Stadler natural engineered guitar picks: the missing link.
Traditional picks are 2D … meaning they are completely flat and so only 3 parameters change from pick to pick: shape, thickness and material
All of my picks are 3D … in addition to providing better grip and control of the pick the 3rd dimension gives me many additional parameters to tailor the guitar picks to a specific feel, and tune the playing characteristics and dynamics response of the overall pick much more precisely. With 3D contoured bodies, very subtle static variations are possible and the bending response of the pick can be altered to provide the right amount of stiffness or flexibility at any given point of the pick. This allows me to control how the pick bends, to improve the grip and control the shape profile and hardness of the edge independently from the overall pick feel. My plectrums are engineered from natural materials to provide what a great guitar pick should have in my opinion:
- superior grip and feel
- precise control
- clean sound
- enhanced speed
Stadler Picks are individually made in Berlin out of carefully selected buffalo, ox and ram’s horn. No animals are killed for their horn and the horn i use comes from domestic farm animals at the end of their natural life cycle. Since horn is so diffcult to work with and does not lend itself to industrial manufacturing most horn is burnt as waste and only a very small percentage is still used in arts and crafts. A careful selection process and a lot of trial and error over almost two decades has led me to a handfull of trusted suppliers who can provideme with a consistent quality of the purest and most stable horn i need for my picks. Not all horn is created equal and there are only certain types and specific parts of the horn that lend themselves to produce these complicated plectrums.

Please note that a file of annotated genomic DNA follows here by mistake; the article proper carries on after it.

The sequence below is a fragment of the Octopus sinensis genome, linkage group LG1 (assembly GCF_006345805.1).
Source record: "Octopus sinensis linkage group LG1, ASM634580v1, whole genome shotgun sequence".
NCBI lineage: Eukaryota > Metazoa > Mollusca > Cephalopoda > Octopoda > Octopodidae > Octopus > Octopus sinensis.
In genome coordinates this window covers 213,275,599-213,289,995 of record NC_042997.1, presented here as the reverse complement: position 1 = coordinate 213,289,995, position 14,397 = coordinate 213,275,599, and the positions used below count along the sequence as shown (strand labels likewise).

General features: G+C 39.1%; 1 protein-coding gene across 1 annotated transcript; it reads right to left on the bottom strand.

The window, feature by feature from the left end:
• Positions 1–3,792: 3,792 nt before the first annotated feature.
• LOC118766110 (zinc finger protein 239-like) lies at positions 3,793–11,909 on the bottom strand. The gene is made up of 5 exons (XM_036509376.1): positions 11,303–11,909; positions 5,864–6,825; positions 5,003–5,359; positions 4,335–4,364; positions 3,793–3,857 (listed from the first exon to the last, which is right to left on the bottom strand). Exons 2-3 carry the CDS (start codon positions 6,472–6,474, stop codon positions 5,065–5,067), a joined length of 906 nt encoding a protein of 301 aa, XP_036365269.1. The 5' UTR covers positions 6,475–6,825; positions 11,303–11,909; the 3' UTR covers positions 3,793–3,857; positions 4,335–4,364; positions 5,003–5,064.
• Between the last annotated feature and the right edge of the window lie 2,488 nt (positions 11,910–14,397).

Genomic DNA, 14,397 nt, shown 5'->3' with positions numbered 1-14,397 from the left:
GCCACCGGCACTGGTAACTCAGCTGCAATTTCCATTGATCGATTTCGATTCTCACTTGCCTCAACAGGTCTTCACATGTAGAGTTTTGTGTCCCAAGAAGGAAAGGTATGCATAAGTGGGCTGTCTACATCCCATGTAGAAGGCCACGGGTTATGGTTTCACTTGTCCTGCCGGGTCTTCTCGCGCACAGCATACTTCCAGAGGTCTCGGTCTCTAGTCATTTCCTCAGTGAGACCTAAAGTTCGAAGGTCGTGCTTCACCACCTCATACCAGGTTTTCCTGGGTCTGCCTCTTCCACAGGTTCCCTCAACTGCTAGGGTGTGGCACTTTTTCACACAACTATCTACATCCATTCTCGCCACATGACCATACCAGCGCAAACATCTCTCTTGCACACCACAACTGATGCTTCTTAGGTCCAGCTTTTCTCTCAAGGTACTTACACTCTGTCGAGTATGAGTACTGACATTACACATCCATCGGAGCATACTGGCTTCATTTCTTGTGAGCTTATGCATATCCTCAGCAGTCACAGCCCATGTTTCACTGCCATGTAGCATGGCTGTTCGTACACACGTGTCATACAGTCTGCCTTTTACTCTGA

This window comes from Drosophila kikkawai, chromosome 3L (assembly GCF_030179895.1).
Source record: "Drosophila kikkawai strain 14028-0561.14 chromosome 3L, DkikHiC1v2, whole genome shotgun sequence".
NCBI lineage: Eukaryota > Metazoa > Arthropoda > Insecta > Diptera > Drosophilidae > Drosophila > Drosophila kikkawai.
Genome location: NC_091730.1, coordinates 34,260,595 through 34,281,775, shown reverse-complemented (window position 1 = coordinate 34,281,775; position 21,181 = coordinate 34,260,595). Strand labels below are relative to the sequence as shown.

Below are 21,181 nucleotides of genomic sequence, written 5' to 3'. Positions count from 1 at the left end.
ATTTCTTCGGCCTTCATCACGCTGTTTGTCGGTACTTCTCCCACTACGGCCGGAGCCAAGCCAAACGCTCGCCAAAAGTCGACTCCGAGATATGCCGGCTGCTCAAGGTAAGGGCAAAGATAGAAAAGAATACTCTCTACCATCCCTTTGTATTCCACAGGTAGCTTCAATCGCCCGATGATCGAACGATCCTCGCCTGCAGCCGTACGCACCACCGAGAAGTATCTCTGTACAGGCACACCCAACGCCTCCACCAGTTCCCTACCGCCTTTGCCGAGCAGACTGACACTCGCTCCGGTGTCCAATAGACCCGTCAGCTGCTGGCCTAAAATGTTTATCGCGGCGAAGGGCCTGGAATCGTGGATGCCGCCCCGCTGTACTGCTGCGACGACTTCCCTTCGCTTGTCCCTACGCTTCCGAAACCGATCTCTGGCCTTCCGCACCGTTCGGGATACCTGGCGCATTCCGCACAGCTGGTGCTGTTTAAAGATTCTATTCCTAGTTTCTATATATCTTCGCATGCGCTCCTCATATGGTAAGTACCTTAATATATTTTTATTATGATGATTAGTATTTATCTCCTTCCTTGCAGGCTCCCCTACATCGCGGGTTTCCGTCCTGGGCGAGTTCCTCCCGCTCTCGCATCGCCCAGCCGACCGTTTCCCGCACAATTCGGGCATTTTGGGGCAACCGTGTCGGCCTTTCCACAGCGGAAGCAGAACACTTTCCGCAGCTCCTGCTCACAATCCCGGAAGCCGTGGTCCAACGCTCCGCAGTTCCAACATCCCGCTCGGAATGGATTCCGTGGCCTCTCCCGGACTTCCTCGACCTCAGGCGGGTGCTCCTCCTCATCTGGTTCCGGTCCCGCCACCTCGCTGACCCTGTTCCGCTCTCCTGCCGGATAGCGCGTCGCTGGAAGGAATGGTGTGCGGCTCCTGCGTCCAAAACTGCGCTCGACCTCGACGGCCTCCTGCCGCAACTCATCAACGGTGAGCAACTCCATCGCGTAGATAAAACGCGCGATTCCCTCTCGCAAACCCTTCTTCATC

The horn plectrums have tactile and sonic properties extremely close to the legendary vintage tortoise shell picks since they are essentially made out of the same material: animal keratine. Although not quite as beautifull as turtle picks, horn picks can give guitar, bass and mandoline players the same fantastic levels of control and expression and help improve your playing technique and take your guitar sound to the next level. On acoustics, archtops and piezo systems the unique tortoise shell like warmth and overtones are especially perceptible and on electric guitar speedy licks and pinch harmonics come easily.
Horn is a very difficult material to work with and at best only 3 picks can be made at one time due to the small size of the raw materials. Since each piece of horn is different in size and shape a very complicated proces to prepare the material has to happen first in order to provide plates of precise thickness with no deformation. Flattened horn plates cut from the hollow parts of the horn and flattened under pressure with steam are not adequate since they have micro-fractures from the flattening process and will deform after a short time so only plates cut from the solid tip of the horn are used for my picks. Similar to tone woods used in guitar building the horn is cut, graded and then stored in a specific way to ensure consistent and repeatable quality. But in contrast to lifeless manmade materials normally used for guitar picks each piece of horn has it’s own specific beauty and characteristics that will give the final plectrum it’s own unique character.